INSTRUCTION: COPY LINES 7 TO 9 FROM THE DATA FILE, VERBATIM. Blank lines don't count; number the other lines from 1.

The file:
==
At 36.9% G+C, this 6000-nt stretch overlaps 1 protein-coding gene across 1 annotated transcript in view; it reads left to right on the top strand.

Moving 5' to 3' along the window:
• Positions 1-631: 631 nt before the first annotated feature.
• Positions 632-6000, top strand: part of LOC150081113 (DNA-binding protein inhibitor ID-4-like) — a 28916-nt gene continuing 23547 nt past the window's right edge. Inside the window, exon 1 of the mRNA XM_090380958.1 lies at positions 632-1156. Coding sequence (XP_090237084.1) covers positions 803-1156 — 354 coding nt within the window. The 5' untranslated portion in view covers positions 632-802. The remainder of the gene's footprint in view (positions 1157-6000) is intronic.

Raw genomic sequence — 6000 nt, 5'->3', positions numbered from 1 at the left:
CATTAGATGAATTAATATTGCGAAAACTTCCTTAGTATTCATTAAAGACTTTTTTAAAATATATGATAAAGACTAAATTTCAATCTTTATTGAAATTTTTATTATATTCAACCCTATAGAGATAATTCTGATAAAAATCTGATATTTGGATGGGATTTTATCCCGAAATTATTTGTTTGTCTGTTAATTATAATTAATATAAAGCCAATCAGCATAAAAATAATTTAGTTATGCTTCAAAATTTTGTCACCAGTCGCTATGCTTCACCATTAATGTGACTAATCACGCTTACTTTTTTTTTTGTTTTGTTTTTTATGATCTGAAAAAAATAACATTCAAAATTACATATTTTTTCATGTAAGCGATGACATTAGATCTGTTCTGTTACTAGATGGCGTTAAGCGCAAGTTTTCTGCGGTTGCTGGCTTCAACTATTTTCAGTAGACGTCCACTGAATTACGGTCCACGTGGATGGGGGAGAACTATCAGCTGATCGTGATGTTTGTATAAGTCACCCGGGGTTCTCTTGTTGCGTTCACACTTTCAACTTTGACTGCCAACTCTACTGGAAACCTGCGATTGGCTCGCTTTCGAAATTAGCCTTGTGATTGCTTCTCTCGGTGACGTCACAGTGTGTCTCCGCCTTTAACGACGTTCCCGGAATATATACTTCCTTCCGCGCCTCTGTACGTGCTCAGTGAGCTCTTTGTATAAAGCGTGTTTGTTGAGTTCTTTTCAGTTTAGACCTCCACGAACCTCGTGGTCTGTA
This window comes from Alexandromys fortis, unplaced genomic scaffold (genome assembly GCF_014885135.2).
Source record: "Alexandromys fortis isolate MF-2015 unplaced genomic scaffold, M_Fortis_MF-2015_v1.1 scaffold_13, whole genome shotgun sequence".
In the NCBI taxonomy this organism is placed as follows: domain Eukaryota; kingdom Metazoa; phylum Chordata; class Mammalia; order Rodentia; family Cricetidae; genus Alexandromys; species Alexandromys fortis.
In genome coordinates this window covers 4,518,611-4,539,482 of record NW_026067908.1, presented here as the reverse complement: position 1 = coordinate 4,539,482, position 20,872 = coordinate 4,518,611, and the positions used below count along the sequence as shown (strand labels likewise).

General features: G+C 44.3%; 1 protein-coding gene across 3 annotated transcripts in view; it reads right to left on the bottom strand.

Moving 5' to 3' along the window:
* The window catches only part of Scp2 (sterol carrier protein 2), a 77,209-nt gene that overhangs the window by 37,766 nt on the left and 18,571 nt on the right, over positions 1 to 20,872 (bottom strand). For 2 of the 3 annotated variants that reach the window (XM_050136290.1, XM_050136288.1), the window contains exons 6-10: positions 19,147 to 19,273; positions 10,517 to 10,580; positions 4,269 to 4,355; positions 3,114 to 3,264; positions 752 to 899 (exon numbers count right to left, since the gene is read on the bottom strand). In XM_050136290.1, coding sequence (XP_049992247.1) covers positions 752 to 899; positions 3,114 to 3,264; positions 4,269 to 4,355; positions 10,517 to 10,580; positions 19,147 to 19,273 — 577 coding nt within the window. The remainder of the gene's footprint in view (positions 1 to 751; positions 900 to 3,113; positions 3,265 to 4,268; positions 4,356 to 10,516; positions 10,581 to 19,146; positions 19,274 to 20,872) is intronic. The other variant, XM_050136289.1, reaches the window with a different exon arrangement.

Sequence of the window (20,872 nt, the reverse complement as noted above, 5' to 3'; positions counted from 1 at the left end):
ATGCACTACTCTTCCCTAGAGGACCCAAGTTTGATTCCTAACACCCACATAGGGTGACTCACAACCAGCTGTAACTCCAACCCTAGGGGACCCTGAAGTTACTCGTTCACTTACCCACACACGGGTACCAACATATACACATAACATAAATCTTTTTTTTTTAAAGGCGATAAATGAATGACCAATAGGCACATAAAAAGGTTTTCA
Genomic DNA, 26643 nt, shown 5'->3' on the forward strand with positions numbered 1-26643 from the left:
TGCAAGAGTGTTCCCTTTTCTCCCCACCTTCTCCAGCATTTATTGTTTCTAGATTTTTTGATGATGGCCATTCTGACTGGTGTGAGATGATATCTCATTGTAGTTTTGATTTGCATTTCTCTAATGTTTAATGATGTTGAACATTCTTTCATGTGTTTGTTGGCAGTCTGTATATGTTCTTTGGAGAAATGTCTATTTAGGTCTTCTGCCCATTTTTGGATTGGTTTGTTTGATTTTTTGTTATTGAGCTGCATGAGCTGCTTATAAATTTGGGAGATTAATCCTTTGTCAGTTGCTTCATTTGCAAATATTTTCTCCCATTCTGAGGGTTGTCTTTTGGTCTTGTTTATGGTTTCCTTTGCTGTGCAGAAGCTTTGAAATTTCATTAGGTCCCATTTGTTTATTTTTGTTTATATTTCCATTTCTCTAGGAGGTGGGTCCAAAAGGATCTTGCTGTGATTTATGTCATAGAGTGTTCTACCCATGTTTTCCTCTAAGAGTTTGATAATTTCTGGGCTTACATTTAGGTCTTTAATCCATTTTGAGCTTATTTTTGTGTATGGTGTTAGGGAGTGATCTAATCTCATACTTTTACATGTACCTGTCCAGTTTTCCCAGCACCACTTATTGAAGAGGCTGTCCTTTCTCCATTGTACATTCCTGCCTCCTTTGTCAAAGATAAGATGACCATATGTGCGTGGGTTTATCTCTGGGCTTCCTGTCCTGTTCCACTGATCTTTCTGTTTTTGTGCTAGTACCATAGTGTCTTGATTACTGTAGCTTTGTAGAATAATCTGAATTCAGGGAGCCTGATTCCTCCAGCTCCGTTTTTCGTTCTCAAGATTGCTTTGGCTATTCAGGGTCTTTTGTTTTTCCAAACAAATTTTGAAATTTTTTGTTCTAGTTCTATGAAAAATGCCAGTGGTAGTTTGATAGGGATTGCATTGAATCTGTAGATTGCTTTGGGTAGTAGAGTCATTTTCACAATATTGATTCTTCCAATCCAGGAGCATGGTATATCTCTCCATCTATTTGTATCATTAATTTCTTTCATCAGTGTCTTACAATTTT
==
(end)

This window comes from Alexandromys fortis, unplaced genomic scaffold (genome assembly GCF_014885135.2).
Source record: "Alexandromys fortis isolate MF-2015 unplaced genomic scaffold, M_Fortis_MF-2015_v1.1 scaffold_13, whole genome shotgun sequence".
In the NCBI taxonomy this organism is placed as follows: domain Eukaryota; kingdom Metazoa; phylum Chordata; class Mammalia; order Rodentia; family Cricetidae; genus Alexandromys; species Alexandromys fortis.